Monday, February 28, 2011

Bullying - A Personal Experience

I was bullied in grade school. I was a dork. I still am a dork. I am not ashamed of my dorkiness, nor have I ever really been, except for a period of time in 7th grade when I managed to let my guard down and really let the bullies get under my skin.

When I say that I am a dork, what I mean is that I was very socially awkward. I think a good portion of my awkwardness was based upon the fact that I had a very advanced and above average intellect for a kid my age. My teachers called me an “old soul” and marveled at my ability to correct them when they were wrong in the lessons that they were teaching, almost on a daily basis. To do so meant that I was leaps and bounds ahead of my peers in knowledge and interests, because they were just then learning about things that I was so well versed in that I could catch the small errors, misconceptions, or mistakes in the curriculum that even the teachers weren’t catching. To get to that point meant that I spent a great amount of time learning on my own, reading ahead in textbooks from grade levels above, reading books with differing viewpoints, teaching myself algebra, and so forth. It was what I wanted to do with my life. I hungered for knowledge like it was sustenance, and most importantly, I found myself to be massively bored at school. It was all review to me, you see. The classes just couldn’t keep up with me, and so to stimulate my brain and keep from dying of boredom, I would read these advanced texts when other students went to recess.

I had a few very close friends, some of whom I am still very close to to this day. They accepted me as being who I am. They saw that just because I was awkward socially didn’t mean that I didn’t have something to offer as a friend. My friends all had a select few things in common, however, which I find to be interesting now looking back on it.

1.) They were all above average intellect. My closest friend of all ended up being valedictorian. I did not, unfortunately, because often times I didn’t focus on turning in the right paper at the right time. I was far enough ahead that it seemed remedial to me to have to write this paper or do that assignment, and so I often times ignored them because I didn’t see the benefit in doing them when I knew that I had mastered the subject, much to the chagrin of my teachers.

2.) They were all physically active outdoorsy types, like me, but didn’t find a lot of benefit to playing with our peer group during recess because the things they did – playing hopscotch of dodgeball or whatever – just didn’t interest them.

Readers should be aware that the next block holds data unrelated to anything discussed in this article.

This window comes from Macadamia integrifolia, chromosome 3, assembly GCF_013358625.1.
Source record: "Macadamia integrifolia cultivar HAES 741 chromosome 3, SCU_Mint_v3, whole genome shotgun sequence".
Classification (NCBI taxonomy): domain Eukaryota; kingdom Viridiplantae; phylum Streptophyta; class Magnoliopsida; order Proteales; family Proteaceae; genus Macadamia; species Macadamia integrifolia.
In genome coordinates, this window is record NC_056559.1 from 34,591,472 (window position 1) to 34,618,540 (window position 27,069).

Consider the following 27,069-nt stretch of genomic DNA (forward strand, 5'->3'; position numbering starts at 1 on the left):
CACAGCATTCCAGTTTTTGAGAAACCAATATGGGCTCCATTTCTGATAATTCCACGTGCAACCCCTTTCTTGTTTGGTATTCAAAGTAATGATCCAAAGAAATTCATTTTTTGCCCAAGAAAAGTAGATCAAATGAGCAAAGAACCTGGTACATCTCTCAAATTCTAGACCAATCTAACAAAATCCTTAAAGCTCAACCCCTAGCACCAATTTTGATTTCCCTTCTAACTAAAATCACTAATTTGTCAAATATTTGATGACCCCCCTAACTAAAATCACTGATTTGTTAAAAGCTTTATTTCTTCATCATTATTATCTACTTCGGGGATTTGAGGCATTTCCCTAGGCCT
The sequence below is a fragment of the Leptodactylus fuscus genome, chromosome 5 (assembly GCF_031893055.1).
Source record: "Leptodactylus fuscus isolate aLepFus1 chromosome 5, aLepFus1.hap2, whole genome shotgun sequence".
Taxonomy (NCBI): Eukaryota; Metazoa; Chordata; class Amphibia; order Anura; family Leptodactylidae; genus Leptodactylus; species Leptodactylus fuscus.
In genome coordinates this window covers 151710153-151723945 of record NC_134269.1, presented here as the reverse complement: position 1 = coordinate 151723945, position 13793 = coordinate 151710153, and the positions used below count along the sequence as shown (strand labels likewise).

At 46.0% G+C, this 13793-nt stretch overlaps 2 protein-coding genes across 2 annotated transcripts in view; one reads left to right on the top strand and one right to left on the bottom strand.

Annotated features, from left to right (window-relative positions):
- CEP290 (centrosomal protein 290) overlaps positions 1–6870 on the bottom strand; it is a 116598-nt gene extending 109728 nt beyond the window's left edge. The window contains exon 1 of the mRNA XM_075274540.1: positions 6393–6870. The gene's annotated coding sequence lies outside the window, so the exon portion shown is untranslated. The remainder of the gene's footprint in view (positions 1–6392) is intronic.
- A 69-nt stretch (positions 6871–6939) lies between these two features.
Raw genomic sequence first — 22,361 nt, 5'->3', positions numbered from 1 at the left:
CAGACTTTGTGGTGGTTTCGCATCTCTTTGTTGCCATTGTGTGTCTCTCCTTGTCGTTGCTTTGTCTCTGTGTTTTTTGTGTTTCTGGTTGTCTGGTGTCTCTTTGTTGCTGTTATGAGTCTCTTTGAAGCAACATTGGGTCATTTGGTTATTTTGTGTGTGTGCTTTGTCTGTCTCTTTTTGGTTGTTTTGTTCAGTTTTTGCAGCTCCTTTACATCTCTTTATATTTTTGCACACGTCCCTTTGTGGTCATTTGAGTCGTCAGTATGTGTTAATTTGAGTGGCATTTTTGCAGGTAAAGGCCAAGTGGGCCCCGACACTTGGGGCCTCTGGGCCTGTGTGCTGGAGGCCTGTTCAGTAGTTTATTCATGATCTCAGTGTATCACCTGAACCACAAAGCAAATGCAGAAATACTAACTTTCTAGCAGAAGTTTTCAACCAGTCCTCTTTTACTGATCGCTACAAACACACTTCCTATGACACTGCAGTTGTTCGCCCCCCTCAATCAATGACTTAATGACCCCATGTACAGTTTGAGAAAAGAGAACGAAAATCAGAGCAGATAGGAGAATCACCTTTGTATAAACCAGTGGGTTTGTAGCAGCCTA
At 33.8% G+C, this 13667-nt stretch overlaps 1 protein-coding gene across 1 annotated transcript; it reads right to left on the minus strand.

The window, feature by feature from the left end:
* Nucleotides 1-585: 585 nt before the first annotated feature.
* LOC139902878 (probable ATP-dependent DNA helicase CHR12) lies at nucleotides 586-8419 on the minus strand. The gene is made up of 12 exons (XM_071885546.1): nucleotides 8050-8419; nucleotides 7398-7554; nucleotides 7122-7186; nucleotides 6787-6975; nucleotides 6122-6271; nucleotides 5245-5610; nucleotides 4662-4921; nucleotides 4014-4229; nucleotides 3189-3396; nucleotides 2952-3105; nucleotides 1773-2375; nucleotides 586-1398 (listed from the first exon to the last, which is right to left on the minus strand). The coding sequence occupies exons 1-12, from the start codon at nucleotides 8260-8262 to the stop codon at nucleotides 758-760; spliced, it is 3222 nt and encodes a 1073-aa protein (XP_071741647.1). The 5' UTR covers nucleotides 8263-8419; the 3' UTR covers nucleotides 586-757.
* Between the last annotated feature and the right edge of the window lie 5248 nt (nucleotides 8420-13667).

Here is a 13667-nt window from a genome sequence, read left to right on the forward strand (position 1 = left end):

In hindsight, I realize that I had very few friends from my specific age group, and in fact most of my friends at the time were quite a bit older than I was. This is still true to this day. “Old soul” and all, I guess.

I was also a bit doughy. I was always big for my age, and have since birth carried too much fat for my frame. I was typically the tallest kid in my class, with few exceptions, and was nearly always the heaviest. I wasn’t massively fat, I was just really big, but when you take a physical difference and mix it up with social awkwardness, you have a recipe for a bullied kid.

I was no exception.

The funny thing about it all was that, looking back on it now, I never really let it bother me much. I knew at that time that I was so advanced in intellect over these other kids that them making fun of me was like some Harvard grad making fun of Einstein because he didn’t have an Ivy League education. In my mind, I was like an eagle being harassed by crows – so far above the crows in ability, stature, and concept that they were just a paltry annoyance rather than a real concern.

Until 7th grade. They found a chink in my armor sometime around 7th grade. To this day, I cannot put my finger on what exactly changed in 7th grade that had me go from a boy ignoring a bunch of hectoring annoyances to a boy mentally destroyed by horrible bullies. Something did change, and I was miserable for it.

I didn’t want to go to school. There was nothing there for me, you see. I wasn’t getting any satisfaction from 7th grade classes when I was already reading sophomore-level textbooks, and I wasn’t getting any good social interaction that I couldn’t get from a visit to my friend’s house after school, and so all I was getting was beaten down, hectored, and made to feel sub-human by a bunch of human parasites that acquired their motivation to live by sucking it out of others.